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Interference With Custody

2C:13-4. Interference with custody

a. Custody of children. A person, including a parent, guardian, or other lawful custodian, is guilty of interference with custody if he:

(1) Takes or detains a minor child with the purpose of concealing the minor child and thereby depriving the child’s other parent of custody or parenting time with the minor child; or

(2) After being served with process or having actual knowledge of an action affecting marriage or custody but prior to the issuance of a temporary or final order determining custody and parenting time rights to a minor child, takes, detains, entices, or conceals the child within or outside the State for the purpose of depriving the child’s other parent of custody or parenting time, or to evade the jurisdiction of the courts of this State; or

(3) After being served with process or having actual knowledge of an action affecting the protective services needs of a child pursuant to Title 9 of the Revised Statutes in an action affecting custody, but prior to the issuance of a temporary or final order determining custody rights of a minor child, takes, detains, entices, or conceals the child within or outside the State for the purpose of evading the jurisdiction of the courts of this State; or

(4) After the issuance of a temporary or final order specifying custody, joint custody rights or parenting time, takes, detains, entices, or conceals a minor child from the other parent in violation of the custody or parenting time order.

Interference with custody is a crime of the second degree if the child is taken, detained, enticed, or concealed: (i) outside the United States or (ii) for more than 24 hours. Otherwise, interference with custody is a crime of the third degree but the presumption of non-imprisonment set forth in subsection e. ofN.J.S.2C:44-1 for a first offense of a crime of the third degree shall not apply.

b. Custody of committed persons. A person is guilty of a crime of the fourth degree if he knowingly takes or entices any committed person away from lawful custody when he is not privileged to do so. “Committed person” means, in addition to anyone committed under judicial warrant, any orphan, neglected, or delinquent child, person with a mental disease, defect, or illness, or other dependent or incompetent person, entrusted to another’s custody by or through a recognized social agency or otherwise by authority of law.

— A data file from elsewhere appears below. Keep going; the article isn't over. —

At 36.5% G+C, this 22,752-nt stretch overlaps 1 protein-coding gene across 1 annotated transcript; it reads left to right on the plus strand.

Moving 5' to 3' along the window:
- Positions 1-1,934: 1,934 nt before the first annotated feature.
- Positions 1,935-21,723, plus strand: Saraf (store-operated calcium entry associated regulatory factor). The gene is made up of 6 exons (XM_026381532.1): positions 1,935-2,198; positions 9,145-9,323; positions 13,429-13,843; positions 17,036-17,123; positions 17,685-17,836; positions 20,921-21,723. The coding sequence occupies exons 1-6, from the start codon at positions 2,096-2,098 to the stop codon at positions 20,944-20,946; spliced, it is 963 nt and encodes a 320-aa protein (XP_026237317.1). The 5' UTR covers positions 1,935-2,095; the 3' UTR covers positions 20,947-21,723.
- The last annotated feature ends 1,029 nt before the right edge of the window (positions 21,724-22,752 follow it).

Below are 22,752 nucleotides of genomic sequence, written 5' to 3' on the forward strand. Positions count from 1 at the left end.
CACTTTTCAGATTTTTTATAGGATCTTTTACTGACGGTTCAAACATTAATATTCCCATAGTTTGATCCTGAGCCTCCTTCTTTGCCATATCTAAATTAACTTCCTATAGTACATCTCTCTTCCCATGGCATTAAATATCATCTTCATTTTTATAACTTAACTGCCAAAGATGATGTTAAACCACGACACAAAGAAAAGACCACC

c. It is an affirmative defense to a prosecution under subsection a. of this section, which must be proved by clear and convincing evidence, that:

(1) The actor reasonably believed that the action was necessary to preserve the child from imminent danger to his welfare. However, no defense shall be available pursuant to this subsection if the actor does not, as soon as reasonably practicable but in no event more than 24 hours after taking a child under his protection, give notice of the child’s location to the police department of the municipality where the child resided, the office of the county prosecutor in the county where the child resided, or the Division of Child Protection and Permanency in the Department of Children and Families;

(2) The actor reasonably believed that the taking or detaining of the minor child was consented to by the other parent, or by an authorized State agency; or

(3) The child, being at the time of the taking or concealment not less than 14 years old, was taken away at his own volition and without purpose to commit a criminal offense with or against the child.

d. It is an affirmative defense to a prosecution under subsection a. of this section that a parent having the right of custody reasonably believed he was fleeing from imminent physical danger from the other parent, provided that the parent having custody, as soon as reasonably practicable:

(1) Gives notice of the child’s location to the police department of the municipality where the child resided, the office of the county prosecutor in the county where the child resided, or the Division of Child Protection and Permanency in the Department of Children and Families; or

(2) Commences an action affecting custody in an appropriate court.

e. The offenses enumerated in this section are continuous in nature and continue for so long as the child is concealed or detained.

f. (1) In addition to any other disposition provided by law, a person convicted under subsection a. of this section shall make restitution of all reasonable expenses and costs, including reasonable counsel fees, incurred by the other parent in securing the child’s return.

(2) In imposing sentence under subsection a. of this section the court shall consider, in addition to the factors enumerated in chapter 44 of Title 2C of the New Jersey Statutes:

(a) Whether the person returned the child voluntarily; and

(b) The length of time the child was concealed or detained.

g. As used in this section, “parent” means a parent, guardian or other lawful custodian of a minor child.